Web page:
Under the America Invents Act (“AIA”), the first-to-file a patent application on an invention is awarded the patent. Under a true first-to-file system like in Europe, the rules require that there be no public disclosure until after the patent application is filed. This is known as absolute novelty. The AIA brings the United States closer [...]
On March 16, 2013, the United States will transition from a first to invent system to a first to file system under the America Invents Act (“AIA”). In my opinion, it is more advantageous to have a patent application governed by the first to invent system than the first to file system even though the first to invent system for the most part behaves like a first to file system. What I mean is …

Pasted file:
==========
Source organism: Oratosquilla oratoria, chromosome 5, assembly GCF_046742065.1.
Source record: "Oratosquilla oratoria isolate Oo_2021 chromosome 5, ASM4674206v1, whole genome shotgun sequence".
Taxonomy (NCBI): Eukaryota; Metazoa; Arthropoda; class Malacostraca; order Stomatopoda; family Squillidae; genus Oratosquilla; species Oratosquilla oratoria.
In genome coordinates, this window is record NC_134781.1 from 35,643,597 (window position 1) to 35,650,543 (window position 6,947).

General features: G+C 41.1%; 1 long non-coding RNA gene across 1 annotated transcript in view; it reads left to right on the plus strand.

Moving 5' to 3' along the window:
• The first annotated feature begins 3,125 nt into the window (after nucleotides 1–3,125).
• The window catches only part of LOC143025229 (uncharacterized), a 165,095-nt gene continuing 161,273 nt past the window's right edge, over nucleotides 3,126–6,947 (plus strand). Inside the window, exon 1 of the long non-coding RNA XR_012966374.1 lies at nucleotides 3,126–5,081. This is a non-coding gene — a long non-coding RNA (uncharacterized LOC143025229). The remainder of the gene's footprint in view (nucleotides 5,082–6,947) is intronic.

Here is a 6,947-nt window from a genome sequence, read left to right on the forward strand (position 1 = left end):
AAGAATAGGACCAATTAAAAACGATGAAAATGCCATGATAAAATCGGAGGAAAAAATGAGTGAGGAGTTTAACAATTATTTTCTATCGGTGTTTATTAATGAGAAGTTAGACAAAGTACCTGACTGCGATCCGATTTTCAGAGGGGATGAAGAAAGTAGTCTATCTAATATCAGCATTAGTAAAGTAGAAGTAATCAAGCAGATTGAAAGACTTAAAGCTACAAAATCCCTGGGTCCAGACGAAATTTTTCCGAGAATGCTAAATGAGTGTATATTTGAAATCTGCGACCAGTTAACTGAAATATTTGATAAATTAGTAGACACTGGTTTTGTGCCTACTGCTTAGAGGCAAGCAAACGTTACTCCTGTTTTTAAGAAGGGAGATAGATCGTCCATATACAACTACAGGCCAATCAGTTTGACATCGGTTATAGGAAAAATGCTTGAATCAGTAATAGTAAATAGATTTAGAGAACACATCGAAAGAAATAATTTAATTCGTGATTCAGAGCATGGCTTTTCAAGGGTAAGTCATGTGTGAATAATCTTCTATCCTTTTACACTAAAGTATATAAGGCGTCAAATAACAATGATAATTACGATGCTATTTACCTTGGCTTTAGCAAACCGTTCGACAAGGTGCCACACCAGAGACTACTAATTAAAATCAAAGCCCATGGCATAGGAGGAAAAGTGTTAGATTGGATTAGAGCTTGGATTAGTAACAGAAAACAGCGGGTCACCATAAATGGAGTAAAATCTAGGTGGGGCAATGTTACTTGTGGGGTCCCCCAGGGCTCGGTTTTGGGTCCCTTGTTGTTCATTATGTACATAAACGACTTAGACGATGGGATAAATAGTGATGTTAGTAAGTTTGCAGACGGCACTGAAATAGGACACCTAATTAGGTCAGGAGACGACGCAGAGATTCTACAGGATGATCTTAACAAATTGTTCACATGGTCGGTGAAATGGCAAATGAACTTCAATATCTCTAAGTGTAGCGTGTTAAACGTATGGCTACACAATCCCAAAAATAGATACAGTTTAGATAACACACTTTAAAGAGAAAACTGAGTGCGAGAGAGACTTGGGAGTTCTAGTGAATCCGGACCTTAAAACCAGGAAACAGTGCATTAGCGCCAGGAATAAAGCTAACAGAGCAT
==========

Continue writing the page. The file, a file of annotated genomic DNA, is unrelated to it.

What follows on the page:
The USPTO has released the final rules to implement the provisions of the America Invents Act effective September 16, 2012. The final rules relate to: Preissuance Submission: Mechanism by which the public can block issuance of a patent. Inventor’s Oath/Declaration requirements: Relaxes the requirements so that it is easier to resolve issues related to uncooperative [...]
Under the first inventor to file system, the inventor that wins the race to the patent office is awarded the patent and any public disclosure by the inventor before filing a patent application bars the inventor from seeking patent protection except under two very important exceptions.